The *information on this page is courtesy of Lorraine Effa.
Yorkie puppies are born black with tan markings with a gradual change of colours as an adult. The Yorkshire Terrier adult coat should be a fine, glossy, silky coat and adult colours, interpreted from the official Canadian Kennel Club Breed Standard, should be a bright (not light) steel blue on the body with a clear golden tan on the head, chest, and lower legs. There really is no way to guarantee adult coat colour as they should change coat while they grow.
Colour can stay black and tan on occasion which is incorrect coat often referred to as soft”, “cotton” or “woolly” coat. This coat mats terribly and is SUPER hard to keep! It is not fair to breed this coat as surely the pups will suffer from groomings at some point. these soft-coated dogs are more rare now thankfully and considered a “throw back” from old time yorkies of the past.
The Yorkie does not carry a gene for a solid colour. However, they often do go light in colour to various shades of silver and the tan can lighten to a light blonde, cream. or almost white. There are other shading variations within the black/blue body and the tan. Sometimes the gold can be intermingled with the black/silver and sometimes the blue can be seen intermingled with blue hairs in the body. There is nothing wrong with these variants in shade from the proper colours and they still are very nice pets for a pet home. But anything other than the normal bright steel and golden tan markings where they are supposed to be, is not a desirable colour to pass on, is not part of the breed standard, and will not be bred for by reputable breeders truly passionate about this wonderful toy breed. A breeder showing their best dogs is always striving for the breed standard colours so variants will be sold as pets.
There has also been an influx of advertising by certain people that may be breeders or brokers, of totally new markings and more colours, referred to as a “rare parti colour” Yorkie or a “biewer” Yorkie. These are NOT purebred Yorkshire Terriers and should not be advertised as such but some people will always try to find a back door to claim this. Don’t be fooled into buying a ‘rare’ colour that in fact is not a purebred recognized breed. Colour markings are VERY DNA specific and controlled. A true purebred Yorkshire Terrier cannot have large “spots” or “splotches” of dark browns, caramels, or big white spots. The Yorkie does not carry the pied gene that would express this colour pattern at maturity. Some Yorkie puppies are born with small white marks on the chest but these change into the tan/gold colour at maturity. They are not parti colour, biewer nor carriers of the piebald gene.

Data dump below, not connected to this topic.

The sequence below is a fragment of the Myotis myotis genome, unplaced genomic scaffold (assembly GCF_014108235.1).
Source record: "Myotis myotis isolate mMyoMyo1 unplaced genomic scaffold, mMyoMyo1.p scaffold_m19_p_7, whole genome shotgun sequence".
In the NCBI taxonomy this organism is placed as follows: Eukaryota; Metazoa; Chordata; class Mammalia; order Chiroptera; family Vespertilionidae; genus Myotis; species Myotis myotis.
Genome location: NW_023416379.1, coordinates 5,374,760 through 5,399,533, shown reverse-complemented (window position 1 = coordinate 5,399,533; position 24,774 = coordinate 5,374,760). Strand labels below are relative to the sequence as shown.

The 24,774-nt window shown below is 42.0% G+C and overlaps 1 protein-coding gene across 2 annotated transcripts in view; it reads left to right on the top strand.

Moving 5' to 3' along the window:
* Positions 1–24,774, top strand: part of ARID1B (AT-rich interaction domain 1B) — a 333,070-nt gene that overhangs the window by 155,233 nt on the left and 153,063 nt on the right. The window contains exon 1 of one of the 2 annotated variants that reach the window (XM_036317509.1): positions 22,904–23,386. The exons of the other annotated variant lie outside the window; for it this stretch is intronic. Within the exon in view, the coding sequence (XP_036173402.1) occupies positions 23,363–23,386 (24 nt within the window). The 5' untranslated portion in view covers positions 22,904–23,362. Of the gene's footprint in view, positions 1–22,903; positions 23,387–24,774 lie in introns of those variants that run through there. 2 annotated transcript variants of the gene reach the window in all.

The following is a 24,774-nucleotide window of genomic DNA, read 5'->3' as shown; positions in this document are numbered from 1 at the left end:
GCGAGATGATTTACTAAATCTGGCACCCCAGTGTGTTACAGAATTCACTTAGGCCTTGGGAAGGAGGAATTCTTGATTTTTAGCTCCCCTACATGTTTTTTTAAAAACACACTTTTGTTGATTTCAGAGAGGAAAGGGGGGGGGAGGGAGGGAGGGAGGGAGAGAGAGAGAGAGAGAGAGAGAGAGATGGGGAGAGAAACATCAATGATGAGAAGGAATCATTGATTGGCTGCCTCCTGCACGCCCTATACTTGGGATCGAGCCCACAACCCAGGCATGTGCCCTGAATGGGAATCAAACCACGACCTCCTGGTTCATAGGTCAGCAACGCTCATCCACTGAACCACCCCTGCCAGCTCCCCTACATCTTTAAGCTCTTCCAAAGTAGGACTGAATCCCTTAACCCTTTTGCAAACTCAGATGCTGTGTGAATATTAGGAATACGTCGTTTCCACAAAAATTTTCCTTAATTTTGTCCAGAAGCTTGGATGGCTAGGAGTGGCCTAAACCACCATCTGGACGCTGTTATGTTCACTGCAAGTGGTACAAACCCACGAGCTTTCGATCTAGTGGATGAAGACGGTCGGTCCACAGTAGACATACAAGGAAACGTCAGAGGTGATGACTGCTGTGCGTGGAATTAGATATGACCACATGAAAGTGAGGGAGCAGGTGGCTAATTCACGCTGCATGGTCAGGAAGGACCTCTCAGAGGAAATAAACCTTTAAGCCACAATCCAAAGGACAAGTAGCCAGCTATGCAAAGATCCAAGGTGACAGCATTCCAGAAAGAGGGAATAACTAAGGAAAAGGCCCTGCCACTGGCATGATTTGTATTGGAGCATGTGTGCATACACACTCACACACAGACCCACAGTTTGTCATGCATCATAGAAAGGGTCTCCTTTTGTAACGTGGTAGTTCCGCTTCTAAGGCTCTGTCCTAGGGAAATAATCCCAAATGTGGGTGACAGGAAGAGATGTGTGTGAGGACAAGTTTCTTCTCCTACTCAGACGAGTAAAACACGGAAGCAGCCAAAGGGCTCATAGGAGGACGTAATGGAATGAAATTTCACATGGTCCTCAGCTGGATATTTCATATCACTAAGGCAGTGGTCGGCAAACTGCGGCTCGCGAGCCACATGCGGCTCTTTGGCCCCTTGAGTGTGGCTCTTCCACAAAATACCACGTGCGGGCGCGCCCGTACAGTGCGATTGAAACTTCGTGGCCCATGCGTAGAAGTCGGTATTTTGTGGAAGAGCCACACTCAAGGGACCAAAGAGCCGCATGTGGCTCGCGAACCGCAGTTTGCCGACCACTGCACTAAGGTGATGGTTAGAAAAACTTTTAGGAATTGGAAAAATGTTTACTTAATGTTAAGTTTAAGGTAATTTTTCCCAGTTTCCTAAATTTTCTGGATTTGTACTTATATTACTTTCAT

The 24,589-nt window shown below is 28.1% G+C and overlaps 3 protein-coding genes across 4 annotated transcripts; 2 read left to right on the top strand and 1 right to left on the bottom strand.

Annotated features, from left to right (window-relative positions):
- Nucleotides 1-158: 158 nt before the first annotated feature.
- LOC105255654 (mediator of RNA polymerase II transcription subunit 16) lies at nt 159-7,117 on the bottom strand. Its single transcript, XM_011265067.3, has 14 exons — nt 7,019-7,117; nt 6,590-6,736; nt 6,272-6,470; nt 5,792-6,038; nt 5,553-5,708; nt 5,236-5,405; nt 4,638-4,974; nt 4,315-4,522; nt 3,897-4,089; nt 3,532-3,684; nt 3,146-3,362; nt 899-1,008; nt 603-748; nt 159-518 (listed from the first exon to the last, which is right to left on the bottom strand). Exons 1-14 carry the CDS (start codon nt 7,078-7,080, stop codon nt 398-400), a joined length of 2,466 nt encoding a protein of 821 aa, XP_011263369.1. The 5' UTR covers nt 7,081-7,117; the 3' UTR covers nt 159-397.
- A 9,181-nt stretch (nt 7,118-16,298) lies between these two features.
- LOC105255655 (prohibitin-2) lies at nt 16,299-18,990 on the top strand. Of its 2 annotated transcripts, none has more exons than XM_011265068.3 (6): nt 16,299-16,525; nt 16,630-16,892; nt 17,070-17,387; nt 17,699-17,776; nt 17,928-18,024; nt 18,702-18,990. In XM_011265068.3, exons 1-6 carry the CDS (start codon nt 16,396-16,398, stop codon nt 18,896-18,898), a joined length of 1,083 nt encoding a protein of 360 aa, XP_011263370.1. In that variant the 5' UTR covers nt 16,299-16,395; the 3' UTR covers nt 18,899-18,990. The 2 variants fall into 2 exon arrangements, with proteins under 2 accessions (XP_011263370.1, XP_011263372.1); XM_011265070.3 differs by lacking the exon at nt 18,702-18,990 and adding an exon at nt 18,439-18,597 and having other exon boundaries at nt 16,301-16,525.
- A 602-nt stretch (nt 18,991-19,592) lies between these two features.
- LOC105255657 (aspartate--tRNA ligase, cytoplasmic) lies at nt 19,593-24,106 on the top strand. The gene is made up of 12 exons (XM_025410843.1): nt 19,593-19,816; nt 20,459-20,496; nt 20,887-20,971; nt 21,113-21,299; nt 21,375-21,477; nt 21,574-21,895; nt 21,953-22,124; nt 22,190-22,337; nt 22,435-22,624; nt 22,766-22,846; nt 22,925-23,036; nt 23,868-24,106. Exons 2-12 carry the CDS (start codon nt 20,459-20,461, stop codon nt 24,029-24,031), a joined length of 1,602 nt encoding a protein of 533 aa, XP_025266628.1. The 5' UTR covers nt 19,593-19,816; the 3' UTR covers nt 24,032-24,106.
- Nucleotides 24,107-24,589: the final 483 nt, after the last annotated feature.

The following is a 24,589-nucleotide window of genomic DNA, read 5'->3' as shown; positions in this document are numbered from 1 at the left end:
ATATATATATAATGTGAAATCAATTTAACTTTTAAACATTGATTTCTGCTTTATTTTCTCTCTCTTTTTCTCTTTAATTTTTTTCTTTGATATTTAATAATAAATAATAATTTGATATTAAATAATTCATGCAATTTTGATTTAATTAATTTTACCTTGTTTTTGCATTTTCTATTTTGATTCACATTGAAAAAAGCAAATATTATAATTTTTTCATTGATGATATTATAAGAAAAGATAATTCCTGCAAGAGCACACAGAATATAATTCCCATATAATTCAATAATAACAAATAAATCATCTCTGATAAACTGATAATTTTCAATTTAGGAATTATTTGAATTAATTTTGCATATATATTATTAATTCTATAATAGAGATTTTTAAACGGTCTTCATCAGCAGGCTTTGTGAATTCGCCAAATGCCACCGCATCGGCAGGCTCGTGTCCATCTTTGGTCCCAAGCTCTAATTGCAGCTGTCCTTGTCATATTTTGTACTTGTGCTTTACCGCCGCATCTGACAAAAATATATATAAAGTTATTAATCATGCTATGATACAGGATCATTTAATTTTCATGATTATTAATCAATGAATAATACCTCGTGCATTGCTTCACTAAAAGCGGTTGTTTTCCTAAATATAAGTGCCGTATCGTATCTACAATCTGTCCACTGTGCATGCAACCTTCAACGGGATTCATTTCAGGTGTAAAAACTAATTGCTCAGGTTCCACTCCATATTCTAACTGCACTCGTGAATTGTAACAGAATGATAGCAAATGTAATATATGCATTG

The Biewer Terrier (as they call it) Club of America has noted on their website the biewer is not a purebred Yorkshire Terrier per the information of the many DNA samples submitted for analyses. They do not want their biewers recognized as Yorkies as they now know they are not purebred Yorkies. The Biewer Terrier which came originally from Germany is NOT recognized by the German Kennel Club nor the FCI which is the organization that does the registrations for the various country kennel clubs in Europe and provides the FCI judges and rules for the shows in Europe. The Biewer Terrier is only registered with and recognized by the Biewer Club in Germany and the new Biewer Terrier Club in the U.S. We wish them the best of luck developing this toy terrier into a recognized true pure breed.
A reputable breeder of any breed will not be breeding for rare colours but will be breeding to produce the best they can to what the breed standard for their breed has outlined. Be aware that rare colours can have false claims or severe health issues involved.
If you are interested in showing, and wish to buy a show dog, you should be waiting to see adult coat and bite. Younger than that may be represented by a good breeder as a “show prospect” or “show potential” which may or may not turn out to be a show dog at all. I would also like to add: if this is what you are interested in pursuing, buy from a show breeder and one that is willing to mentor you. You will need the help!
Be aware, buy informed, because there are many claims to sell, for many times high prices than reputable breeders, dogs or puppies that are not at all what they are represented to be.
*Edited for content Aug 2018 by Web Chair